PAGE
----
1. Antiabortion activists’ suit against D.C. can proceed, court rules, By Casey Parks, The Washington Post, August 16, 2023, Pg. B1 The U.S. Court of Appeals for the D.C. Circuit ruled Tuesday that a lower court was wrong to dismiss antiabortion advocates’ claims that the city violated their free speech rights when it arrested them for writing a slogan on a sidewalk in 2020. In August 2020, police arrested Erica Caporaletti, a 22-year-old student at Towson University, and Warner DePriest, a 29-year-old D.C. resident, who were writing “Black Pre-Born Lives Matter” with chalk on the sidewalk outside a Planned Parenthood facility in Northeast Washington. It is illegal for people to write or mark on any public or private property without a permit. With assistance from the conservative legal group Alliance Defending Freedom, the advocates sued the District that fall, arguing that the city had violated their rights to free speech and equal protection because it allowed others to paint “Defund the Police” and other messages on D.C. streets during Black Lives Matter demonstrations. Lawyers for Caporaletti and DePriest argued the city targeted them because of “the content of the message.”  https://www.washingtonpost.com/dc-md-va/2023/08/15/dc-abortion-arrest-black-lives-matter/__________________________________________________________ 2. U.S. exempts Baylor University from Title IX rules, By Fiona Andre, The Washington Post, August 16, 2023, Pg. A3The U.S. Education Department accepted Baylor University’s request for exemption from Title IX’s sexual harassment provision after the private Baptist school asked to dismiss discrimination complaints filed by LGBTQ+ students that the university said were “inconsistent” with the institution’s religious values. Through this request, the private Christian university obtained the guarantee “that the belief in or practice of its religious tenets by the University or its students would not constitute unwelcome conduct,” as it is characterized in Title IX’s definition of sexual harassment.  https://www.washingtonpost.com/religion/2023/08/15/baylor-lgtbq-sexual-harassment-exemption/__________________________________________________________ 3. Jobless Gänswein back in the spotlight, says he’s looking for work, By Elise Ann Allen, Crux, August 16, 2023 German Archbishop Georg Gänswein, the former private secretary to the late Pope Benedict XVI, has made his first public appearances after being sent back to his native Freiburg with no formal job, jesting about his unemployment, promoting his controversial memoirs from the Benedict years, and celebrating a large public Mass. Last Thursday Gänswein attended the presentation of the German edition of his book Nothing but the Truth, published earlier this year in Italy shortly after the passing of Pope Benedict XVI, for whom he served as private secretary for decades, as cardinal and later as pope and pope emeritus.  Gänswein, 67, has been unemployed since returning to Freiburg in June, when Pope Francis sent him packing from Rome with no new assignment. The move was widely seen as a rebuff of Gänswein, who had been de facto removed from his post as Prefect of the Papal Household by Francis in 2020, and who made waves following the death of Benedict XVI Dec. 31, 2022, with remarks made in various interviews, as well as in his new book, which was published shortly after Benedict’s passing.  https://cruxnow.com/church-in-europe/2023/08/jobless-ganswein-back-in-the-spotlight-says-hes-looking-for-work__________________________________________________________ 4. Vatican secretary of state to meet refugees from Sudan in four-day visit to South Sudan, By Kerbino Kuel Deng, Catholic News Agency, August 15, 2023, 1:45 PM Vatican Secretary of State Cardinal Pietro Parolin arrived in South Sudan on Monday, Aug. 14, to meet people fleeing violence from neighboring Sudan among other activities lined up for his four-day visit to the east-central African country. In an interview with ACI Africa, CNA’s partner news agency in Africa, ahead of the visit, the apostolic nuncio in South Sudan said the visit by Parolin is an extension of the “care and love” of Pope Francis to the people of South Sudan. Parolin is visiting South Sudan at the invitation of Bishop Stephen Nyodho of the Diocese of Malakal as a follow up to his July 2022 visit to review the situation of internally displaced persons (IDPs) and those fleeing violence in neighboring Sudan. These include people who have been displaced by the ongoing war between Sudanese Armed Forces (SAF) and paramilitary Rapid Support Forces (RSF).  https://www.catholicnewsagency.com/news/255093/vatican-secretary-of-state-to-meet-refugees-from-sudan-in-four-day-visit-to-south-sudan__________________________________________________________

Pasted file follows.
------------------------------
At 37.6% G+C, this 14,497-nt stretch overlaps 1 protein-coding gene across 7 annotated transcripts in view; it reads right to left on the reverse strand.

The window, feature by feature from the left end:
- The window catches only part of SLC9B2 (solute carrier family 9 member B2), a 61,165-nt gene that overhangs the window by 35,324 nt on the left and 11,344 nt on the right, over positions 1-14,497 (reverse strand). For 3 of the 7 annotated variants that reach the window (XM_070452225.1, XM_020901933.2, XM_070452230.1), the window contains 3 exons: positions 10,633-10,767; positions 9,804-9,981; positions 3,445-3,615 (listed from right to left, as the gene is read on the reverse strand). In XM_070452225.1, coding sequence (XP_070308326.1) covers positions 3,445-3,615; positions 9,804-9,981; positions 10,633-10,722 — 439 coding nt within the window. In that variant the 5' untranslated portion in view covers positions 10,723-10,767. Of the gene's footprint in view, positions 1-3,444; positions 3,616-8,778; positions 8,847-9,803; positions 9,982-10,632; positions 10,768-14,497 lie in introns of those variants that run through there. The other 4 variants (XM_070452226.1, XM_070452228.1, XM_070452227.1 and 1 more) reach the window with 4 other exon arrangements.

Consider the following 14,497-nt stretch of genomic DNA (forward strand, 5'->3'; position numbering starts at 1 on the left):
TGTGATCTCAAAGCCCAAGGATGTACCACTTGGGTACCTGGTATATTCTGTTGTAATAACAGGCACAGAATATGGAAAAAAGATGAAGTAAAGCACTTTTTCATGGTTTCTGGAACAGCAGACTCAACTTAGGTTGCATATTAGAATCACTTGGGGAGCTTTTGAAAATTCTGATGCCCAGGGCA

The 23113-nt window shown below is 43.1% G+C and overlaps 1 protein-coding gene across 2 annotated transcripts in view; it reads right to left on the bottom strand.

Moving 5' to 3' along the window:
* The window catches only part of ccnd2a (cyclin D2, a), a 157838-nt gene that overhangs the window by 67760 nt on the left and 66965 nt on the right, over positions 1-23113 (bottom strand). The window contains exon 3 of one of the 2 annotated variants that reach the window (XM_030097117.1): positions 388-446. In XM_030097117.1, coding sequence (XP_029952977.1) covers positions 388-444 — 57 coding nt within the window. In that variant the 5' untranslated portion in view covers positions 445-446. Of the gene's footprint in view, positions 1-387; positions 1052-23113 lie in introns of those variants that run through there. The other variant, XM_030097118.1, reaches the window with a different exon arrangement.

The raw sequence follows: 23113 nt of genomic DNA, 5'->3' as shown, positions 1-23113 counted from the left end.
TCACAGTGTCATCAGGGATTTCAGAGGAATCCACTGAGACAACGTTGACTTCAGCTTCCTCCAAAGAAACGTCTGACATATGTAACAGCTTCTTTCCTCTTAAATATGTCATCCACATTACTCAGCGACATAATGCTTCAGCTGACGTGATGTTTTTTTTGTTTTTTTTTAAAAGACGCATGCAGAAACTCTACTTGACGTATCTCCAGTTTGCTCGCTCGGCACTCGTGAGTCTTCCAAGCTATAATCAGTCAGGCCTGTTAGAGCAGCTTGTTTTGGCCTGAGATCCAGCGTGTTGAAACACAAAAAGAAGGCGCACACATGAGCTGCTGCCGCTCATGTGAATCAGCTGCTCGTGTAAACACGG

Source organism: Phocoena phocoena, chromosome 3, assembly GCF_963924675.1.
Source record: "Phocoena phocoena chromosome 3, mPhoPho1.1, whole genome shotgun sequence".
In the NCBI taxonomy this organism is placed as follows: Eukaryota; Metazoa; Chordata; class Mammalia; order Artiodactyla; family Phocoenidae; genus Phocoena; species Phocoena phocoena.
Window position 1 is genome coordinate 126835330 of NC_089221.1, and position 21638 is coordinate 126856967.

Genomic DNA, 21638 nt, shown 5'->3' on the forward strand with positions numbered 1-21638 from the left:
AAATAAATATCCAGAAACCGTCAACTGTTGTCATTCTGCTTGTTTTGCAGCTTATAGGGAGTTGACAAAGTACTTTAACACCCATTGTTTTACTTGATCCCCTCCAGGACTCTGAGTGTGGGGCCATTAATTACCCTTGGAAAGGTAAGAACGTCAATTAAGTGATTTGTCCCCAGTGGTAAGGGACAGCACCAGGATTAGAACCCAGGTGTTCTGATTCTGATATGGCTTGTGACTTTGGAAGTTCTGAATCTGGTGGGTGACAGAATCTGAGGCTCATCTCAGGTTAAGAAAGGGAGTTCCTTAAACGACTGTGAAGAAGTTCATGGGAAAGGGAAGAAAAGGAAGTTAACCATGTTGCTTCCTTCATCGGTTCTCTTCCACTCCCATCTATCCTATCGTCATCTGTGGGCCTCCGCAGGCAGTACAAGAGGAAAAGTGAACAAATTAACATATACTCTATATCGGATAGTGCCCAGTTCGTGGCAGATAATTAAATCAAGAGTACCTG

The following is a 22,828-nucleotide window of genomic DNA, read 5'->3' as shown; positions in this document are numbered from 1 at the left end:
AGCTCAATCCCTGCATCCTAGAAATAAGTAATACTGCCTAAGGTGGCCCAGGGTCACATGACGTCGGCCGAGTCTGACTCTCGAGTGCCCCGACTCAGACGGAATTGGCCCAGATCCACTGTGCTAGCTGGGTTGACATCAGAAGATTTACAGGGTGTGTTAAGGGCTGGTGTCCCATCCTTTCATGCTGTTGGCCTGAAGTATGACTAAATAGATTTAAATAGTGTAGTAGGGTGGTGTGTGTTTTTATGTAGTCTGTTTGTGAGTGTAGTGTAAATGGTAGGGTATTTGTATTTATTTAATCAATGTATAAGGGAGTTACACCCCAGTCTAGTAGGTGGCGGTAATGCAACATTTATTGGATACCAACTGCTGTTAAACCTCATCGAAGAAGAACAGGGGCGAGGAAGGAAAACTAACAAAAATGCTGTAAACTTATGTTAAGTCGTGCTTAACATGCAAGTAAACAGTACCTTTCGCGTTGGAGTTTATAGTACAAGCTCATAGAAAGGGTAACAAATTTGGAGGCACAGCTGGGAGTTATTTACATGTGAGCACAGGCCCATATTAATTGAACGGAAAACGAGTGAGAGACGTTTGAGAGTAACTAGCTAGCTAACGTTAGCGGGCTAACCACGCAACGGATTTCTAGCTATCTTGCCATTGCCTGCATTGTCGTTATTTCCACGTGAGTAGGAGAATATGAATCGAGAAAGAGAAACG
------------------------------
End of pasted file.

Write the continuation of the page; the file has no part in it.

TCA Media Monitoring provides a snapshot from national newspapers and major Catholic press outlets of coverage regarding significant Catholic Church news and current issues with which the Catholic Church is traditionally or prominently engaged. The opinions and views expressed in the articles do not necessarily reflect the views of The Catholic Association.
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